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My hon. Friend makes a point that I was about to make; people look to their local councils for an answer and, in the words of my hon. Friend Mrs. Miller, they are simply not heard. That has an effect on the reputation not only of local government, but of government itself.
There must be a single process whereby the rail network, church property, and Tetra masts are all treated exactly the same. I cannot put it more elegantly than a publication containing community news in the Cheadle constituency, which says:
"Decisions about masts should be taken at a local level with residents' concerns taken into account—that is certainly something I will be fighting for."
That was written by Mr. Stephen Day. Until the evidence proves otherwise, we must take health into consideration.
Bodies such as the Local Government Association could disseminate best practice and exchange information, thereby ensuring that councils are fully informed of the scientific research. Mr. Howarth was dismissive about a dodgy PowerPoint presentation—it was not the first such presentation, and I dare say that it will not be the last—but he rightly said that it was important to consider the health issues. I entirely agree with him that we should take a precautionary approach.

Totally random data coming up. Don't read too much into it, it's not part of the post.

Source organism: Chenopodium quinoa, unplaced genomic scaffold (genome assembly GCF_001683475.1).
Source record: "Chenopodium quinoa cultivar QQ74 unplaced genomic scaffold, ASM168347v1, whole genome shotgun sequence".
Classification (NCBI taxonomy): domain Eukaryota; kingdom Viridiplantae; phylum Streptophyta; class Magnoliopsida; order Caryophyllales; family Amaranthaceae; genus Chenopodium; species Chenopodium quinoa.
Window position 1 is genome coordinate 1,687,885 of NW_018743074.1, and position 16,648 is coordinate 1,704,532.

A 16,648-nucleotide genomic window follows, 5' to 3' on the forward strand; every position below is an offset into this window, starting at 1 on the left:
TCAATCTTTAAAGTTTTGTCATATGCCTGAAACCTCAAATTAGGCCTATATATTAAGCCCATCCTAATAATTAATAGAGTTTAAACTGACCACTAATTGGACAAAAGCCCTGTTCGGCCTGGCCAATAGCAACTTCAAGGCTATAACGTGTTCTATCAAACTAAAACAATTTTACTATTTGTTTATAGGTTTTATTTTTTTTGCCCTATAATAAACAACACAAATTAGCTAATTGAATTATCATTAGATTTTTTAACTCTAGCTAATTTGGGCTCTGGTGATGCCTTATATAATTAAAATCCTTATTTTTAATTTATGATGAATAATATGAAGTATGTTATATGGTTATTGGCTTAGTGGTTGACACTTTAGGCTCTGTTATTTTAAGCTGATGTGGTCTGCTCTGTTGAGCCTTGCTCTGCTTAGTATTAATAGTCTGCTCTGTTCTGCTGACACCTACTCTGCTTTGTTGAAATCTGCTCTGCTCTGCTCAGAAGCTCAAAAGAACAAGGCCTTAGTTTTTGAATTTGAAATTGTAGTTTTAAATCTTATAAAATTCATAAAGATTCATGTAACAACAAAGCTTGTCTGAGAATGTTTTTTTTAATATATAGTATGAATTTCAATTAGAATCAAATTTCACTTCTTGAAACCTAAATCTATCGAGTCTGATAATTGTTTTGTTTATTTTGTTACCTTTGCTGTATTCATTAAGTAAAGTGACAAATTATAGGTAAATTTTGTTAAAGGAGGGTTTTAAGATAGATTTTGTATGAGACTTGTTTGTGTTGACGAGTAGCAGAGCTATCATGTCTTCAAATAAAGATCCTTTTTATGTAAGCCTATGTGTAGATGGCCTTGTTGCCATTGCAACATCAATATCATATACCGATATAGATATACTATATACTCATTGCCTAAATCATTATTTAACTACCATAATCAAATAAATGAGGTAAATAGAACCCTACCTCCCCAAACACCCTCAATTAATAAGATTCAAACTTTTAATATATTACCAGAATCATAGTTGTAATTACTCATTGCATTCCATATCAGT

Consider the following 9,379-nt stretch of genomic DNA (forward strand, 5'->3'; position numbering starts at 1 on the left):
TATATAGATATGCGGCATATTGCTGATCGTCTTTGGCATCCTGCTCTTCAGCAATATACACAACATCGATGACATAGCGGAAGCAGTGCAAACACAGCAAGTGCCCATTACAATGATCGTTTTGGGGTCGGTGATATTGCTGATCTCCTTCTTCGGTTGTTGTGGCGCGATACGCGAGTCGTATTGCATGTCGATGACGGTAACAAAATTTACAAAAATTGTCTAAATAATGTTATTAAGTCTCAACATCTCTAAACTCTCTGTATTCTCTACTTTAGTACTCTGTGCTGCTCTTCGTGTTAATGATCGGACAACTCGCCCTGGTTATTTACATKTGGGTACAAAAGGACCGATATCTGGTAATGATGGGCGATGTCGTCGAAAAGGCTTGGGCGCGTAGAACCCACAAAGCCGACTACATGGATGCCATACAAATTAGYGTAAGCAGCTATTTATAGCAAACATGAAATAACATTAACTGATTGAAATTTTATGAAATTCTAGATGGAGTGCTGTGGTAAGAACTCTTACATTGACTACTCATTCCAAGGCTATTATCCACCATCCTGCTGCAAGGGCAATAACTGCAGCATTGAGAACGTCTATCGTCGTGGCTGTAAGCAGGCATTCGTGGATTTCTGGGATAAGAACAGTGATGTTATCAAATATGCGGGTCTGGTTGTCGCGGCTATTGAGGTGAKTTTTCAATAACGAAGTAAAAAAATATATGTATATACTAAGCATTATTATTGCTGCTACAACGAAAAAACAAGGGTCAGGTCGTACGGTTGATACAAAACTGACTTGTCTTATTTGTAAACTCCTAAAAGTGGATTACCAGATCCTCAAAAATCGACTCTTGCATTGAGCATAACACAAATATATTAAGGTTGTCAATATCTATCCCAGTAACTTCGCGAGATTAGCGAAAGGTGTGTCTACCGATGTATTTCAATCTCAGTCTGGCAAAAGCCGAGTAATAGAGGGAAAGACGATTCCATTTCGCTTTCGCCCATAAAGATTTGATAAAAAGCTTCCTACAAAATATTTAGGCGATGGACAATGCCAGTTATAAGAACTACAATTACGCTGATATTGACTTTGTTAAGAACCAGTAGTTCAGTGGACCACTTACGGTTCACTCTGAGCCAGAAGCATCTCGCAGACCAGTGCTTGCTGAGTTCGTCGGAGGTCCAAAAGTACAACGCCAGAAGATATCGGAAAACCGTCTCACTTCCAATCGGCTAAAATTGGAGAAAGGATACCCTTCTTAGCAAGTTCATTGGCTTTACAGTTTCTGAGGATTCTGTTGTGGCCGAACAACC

Visual intrusiveness is also an important concern. If full planning permission were required, the operators of telecommunications masts would take such things much more seriously. The balance that I suggested would be then redressed, as the operators would pay greater attention to ensuring that the masts were not such an eyesore.
Above all, we need greater consistency. We want to assist councils to develop greater master sharing and to formulate joint approaches for the future of mast development. Equally, councils must recognise that a single larger shared site can sometimes be visually intrusive.
I shall finish by citing my hon. Friend the Member for Cotswold, who introduced this important debate. Two points that he made sum up what we need to do. My hon. Friend was right to say that politicians have a duty to listen to the public. He was equally right to say that in a democracy, the public should be consulted. In a participatory democracy where the politicians are responsible to the public, it is not just every four or five years that we are required to be responsible to them. The duty lies heavily on our shoulders, and we should never neglect it.